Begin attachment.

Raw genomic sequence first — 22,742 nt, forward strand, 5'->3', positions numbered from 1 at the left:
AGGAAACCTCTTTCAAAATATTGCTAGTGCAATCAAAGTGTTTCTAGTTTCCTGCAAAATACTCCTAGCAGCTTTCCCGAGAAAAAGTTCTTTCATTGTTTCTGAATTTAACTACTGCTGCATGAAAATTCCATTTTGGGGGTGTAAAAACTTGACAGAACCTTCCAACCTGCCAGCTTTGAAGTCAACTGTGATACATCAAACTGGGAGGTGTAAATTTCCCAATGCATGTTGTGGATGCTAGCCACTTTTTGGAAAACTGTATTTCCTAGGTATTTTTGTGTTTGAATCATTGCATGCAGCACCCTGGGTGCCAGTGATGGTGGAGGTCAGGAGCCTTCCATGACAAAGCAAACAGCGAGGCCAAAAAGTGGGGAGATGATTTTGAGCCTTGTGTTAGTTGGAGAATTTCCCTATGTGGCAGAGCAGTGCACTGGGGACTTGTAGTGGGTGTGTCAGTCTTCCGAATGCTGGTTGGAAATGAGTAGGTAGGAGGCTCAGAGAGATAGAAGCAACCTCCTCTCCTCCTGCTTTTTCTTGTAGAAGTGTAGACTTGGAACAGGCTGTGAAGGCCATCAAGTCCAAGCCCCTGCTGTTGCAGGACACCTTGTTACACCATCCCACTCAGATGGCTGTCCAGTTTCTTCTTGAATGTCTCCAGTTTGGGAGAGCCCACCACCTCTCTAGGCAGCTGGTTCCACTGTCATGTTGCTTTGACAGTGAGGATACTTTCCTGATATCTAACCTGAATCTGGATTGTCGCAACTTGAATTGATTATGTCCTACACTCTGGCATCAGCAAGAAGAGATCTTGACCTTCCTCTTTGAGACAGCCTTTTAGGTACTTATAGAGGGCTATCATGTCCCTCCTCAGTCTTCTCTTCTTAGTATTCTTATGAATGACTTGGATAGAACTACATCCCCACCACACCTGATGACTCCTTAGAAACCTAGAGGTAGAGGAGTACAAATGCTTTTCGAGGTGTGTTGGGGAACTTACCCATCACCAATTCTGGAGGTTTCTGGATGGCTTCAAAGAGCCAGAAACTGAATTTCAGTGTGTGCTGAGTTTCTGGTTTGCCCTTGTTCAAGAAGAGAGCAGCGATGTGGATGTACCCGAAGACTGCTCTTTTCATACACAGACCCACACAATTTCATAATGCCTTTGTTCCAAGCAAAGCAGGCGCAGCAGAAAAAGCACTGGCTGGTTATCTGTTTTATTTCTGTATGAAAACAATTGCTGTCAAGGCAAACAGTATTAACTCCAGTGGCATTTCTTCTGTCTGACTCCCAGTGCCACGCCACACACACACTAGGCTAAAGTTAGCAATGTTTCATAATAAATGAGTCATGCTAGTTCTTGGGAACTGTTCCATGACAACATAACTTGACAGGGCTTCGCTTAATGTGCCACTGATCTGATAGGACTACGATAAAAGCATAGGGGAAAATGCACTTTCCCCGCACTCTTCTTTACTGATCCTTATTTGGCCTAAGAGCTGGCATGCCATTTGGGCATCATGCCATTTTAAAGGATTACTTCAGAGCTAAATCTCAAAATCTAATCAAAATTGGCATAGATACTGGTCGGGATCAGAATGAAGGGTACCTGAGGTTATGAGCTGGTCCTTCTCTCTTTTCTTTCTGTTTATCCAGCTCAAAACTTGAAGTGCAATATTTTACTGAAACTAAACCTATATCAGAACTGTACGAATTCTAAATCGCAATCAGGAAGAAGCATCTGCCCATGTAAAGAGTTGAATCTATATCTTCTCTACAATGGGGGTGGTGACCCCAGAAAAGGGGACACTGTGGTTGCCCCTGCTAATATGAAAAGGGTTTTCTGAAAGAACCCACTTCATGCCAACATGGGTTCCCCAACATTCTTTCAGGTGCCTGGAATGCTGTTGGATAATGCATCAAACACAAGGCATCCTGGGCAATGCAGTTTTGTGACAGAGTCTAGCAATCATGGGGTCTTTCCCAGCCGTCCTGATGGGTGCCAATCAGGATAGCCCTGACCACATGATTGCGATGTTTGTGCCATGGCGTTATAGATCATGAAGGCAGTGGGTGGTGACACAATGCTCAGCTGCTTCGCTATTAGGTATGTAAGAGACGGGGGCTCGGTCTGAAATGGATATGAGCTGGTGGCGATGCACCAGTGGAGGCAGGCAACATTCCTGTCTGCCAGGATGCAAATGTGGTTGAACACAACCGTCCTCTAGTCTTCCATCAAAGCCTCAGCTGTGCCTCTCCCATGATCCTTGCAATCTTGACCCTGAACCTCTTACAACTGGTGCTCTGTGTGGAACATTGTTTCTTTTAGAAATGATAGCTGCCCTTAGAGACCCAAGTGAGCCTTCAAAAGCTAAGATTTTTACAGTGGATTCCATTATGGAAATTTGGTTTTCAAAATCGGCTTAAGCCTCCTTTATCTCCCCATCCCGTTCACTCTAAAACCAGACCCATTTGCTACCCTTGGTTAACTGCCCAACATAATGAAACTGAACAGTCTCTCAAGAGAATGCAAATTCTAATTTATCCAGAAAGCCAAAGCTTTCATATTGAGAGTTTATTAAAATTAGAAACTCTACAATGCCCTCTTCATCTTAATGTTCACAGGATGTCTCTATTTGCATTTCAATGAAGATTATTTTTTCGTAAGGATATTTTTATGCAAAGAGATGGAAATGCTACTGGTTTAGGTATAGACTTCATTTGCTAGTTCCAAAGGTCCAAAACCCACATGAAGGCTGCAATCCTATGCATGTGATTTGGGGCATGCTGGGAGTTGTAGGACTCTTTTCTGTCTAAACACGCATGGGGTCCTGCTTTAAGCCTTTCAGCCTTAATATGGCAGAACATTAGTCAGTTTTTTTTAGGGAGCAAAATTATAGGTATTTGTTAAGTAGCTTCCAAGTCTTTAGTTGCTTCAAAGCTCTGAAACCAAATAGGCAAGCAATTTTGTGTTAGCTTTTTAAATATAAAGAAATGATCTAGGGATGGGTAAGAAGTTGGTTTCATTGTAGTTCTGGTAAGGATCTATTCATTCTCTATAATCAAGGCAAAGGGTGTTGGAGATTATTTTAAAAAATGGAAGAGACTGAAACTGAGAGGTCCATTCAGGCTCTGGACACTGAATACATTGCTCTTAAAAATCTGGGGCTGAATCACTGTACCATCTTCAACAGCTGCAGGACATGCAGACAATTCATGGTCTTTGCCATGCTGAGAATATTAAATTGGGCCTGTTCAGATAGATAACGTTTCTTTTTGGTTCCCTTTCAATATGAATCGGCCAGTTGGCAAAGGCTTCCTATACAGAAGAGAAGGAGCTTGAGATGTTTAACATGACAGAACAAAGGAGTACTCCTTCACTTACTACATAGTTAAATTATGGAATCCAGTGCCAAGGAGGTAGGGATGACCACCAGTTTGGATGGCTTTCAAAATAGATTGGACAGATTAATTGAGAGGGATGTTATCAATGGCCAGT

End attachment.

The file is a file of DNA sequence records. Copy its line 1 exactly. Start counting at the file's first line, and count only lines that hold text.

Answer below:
Raw genomic sequence first — 22,742 nt, forward strand, 5'->3', positions numbered from 1 at the left: